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Pulte snaps up, repositions stalled Avon housing development

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A stalled residential development in Avon is the latest to be scooped up by a builder poised to resurrect a project that failed in the recession.

Persimmon Grove, a 37-acre subdivision near Ronald Reagan Parkway and County Road 200 North, was purchased last month by Michigan-based Pulte Homes.

Pulte is tossing out Persimmon Grove’s old playbook, which called for duplexes aimed at buyers 55 and older. Pulte rezoned the land to allow for single-family homes on larger lots. The resulting 123 home sites will accommodate ranch-style homes starting in the low $100,000 price range.

Construction of the first model home is imminent, said David Compton, vice president of land acquisition for Pulte.

Persimmon Grove’s previous owner, Chicago-based Pasquinelli Homebuilding LLC, went bankrupt last year. It had started marketing Persimmon Cove in 2006, but the duplexes never caught on with buyers. Then the recession hit and Persimmon Grove fell into the hands of lender BMO Harris, which sold it to Pulte. The price wasn’t disclosed.

Failed developments spell opportunity for builders, like Pulte, that survived the housing crash that started in 2007. Roads, sewers and other infrastructure are typically in place and the developments usually sell for a discount.

But the supply of such developments is dwindling, said Jerrod Klein, vice president of sales and marketing for Arbor Homes, a locally based builder.

Klein said that in the last two years Arbor has picked up about 13 struggling developments that it considered turnaround opportunities.

Those include Hilltop Farms in New Whiteland, which it bought a year ago, quickly selling its 40 remaining lots. It had a similar experience with Rosswood, at 21st Street and German Church Road, a subdivision started by the defunct Davis Homes. It sold 40 houses there in a year. And Arbor has almost burned through the 30 lots it got at Greythorne, near Raymond Street and Franklin Road, another Davis Homes project it bought last year.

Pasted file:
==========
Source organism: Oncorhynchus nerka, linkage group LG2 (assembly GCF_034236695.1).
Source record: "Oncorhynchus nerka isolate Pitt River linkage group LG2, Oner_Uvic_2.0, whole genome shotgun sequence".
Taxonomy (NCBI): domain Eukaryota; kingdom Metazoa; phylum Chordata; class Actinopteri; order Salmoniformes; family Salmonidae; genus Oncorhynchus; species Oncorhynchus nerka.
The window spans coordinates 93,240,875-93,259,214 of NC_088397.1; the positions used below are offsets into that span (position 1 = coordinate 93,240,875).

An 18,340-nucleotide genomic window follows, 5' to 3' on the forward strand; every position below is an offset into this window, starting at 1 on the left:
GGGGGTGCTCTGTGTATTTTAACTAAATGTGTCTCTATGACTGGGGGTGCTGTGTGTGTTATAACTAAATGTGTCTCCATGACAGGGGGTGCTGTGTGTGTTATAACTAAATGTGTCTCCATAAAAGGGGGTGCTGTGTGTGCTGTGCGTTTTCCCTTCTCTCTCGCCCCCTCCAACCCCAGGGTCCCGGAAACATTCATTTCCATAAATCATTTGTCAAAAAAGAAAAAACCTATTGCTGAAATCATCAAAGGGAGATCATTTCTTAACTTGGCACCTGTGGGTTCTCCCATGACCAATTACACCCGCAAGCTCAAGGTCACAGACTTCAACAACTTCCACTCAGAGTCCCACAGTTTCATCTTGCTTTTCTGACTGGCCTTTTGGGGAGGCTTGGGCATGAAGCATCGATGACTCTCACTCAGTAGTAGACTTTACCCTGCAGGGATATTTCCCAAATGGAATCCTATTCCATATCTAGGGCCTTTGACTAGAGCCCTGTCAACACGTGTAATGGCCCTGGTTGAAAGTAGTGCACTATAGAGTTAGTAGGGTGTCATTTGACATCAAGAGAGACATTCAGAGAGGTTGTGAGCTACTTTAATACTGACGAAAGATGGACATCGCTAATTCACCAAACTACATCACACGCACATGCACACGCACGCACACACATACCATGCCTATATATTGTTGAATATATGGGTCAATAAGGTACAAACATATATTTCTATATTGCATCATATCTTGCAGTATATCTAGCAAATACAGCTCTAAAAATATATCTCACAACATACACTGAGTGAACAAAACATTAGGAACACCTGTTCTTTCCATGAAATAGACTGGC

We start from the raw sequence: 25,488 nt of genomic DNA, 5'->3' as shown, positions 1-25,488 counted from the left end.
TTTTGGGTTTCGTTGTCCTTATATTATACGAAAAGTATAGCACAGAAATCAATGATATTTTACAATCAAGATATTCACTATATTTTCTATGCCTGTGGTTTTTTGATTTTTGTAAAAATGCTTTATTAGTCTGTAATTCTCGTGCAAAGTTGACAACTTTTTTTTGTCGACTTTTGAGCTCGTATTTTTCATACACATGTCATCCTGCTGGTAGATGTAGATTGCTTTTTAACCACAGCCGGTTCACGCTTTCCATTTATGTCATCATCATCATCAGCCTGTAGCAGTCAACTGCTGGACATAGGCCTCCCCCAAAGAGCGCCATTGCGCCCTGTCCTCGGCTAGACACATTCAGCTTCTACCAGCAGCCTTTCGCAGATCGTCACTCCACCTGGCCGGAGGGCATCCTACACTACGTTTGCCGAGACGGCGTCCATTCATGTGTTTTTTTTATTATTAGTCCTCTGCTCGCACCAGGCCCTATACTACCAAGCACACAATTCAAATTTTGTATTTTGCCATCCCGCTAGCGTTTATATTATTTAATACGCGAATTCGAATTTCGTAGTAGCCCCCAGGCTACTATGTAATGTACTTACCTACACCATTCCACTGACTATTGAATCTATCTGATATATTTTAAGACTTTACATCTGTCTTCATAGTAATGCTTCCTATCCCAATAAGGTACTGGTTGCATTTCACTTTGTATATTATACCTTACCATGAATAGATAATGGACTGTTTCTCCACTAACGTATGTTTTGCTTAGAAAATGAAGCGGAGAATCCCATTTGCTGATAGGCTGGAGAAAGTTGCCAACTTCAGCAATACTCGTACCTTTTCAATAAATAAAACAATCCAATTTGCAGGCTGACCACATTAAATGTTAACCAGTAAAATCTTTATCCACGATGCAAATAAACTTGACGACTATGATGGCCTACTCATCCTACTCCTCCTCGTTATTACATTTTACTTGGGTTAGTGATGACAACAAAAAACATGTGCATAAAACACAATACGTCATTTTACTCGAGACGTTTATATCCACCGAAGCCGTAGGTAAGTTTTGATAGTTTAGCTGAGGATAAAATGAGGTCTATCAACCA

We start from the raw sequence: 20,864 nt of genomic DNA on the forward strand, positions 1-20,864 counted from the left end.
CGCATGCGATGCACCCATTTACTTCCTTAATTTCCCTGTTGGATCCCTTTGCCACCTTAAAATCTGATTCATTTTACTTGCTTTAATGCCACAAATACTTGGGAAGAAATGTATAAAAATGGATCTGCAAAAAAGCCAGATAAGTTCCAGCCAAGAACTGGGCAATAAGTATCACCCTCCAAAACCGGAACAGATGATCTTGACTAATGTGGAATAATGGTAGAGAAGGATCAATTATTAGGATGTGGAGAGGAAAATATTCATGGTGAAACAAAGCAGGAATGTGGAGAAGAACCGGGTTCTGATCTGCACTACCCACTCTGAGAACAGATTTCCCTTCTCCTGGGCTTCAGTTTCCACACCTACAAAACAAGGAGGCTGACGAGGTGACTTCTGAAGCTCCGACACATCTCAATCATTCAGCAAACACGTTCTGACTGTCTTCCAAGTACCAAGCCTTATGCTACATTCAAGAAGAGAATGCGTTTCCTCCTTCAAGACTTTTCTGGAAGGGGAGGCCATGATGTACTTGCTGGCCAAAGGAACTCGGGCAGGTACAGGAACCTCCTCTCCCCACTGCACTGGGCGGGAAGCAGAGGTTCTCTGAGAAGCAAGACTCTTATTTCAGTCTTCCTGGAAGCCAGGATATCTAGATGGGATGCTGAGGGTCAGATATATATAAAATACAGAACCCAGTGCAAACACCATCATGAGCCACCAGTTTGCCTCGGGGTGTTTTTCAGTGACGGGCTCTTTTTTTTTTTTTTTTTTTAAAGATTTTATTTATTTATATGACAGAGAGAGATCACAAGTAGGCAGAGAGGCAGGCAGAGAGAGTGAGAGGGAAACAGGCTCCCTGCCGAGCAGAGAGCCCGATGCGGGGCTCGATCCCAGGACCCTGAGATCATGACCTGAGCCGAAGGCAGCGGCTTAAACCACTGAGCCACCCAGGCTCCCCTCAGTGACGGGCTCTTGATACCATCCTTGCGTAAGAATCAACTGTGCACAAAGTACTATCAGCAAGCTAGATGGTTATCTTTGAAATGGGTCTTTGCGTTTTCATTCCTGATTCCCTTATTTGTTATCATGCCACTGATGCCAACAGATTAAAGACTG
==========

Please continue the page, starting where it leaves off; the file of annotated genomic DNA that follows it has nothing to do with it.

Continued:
“We’re actively pursuing more of those opportunities,” but the well-located ones are becoming scarce, Klein said. “Occasionally, one falls into our lap.”

He said that Arbor is starting to have to buy raw land to develop, but starting from scratch is a pricier proposition.

Arbor and other builders are increasing their inventory of lots as the market shows signs of rebounding. Sales are up 13 percent so far this year in the nine-county Indianapolis area.

But the rebound in sales, so far, isn’t enough to exhaust the inventory of lots that were already in the planning stages when the housing market went bust.

That’s why some land brokers don’t expect to see much movement in the market for raw land.

The uptick in housing starts is great news, said Bob Lindgren, the broker for Lee & Associates who represented the seller of Persimmon Grove. “But there’s still a lot of product out there that’s going to need to be absorbed before you see earthmovers carving up cornfields into new subdivisions.”

 

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  1. I took Bruce's comments to highlight a glaring issue when it comes to a state's image, and therefore its overall branding. An example is Michigan vs. Indiana. Michigan has done an excellent job of following through on its branding strategy around "Pure Michigan", even down to the detail of the rest stops. Since a state's branding is often targeted to visitors, it makes sense that rest stops, being that point of first impression, should be significant. It is clear that Indiana doesn't care as much about the impression it gives visitors even though our branding as the Crossroads of America does place importance on travel. Bruce's point is quite logical and accurate.

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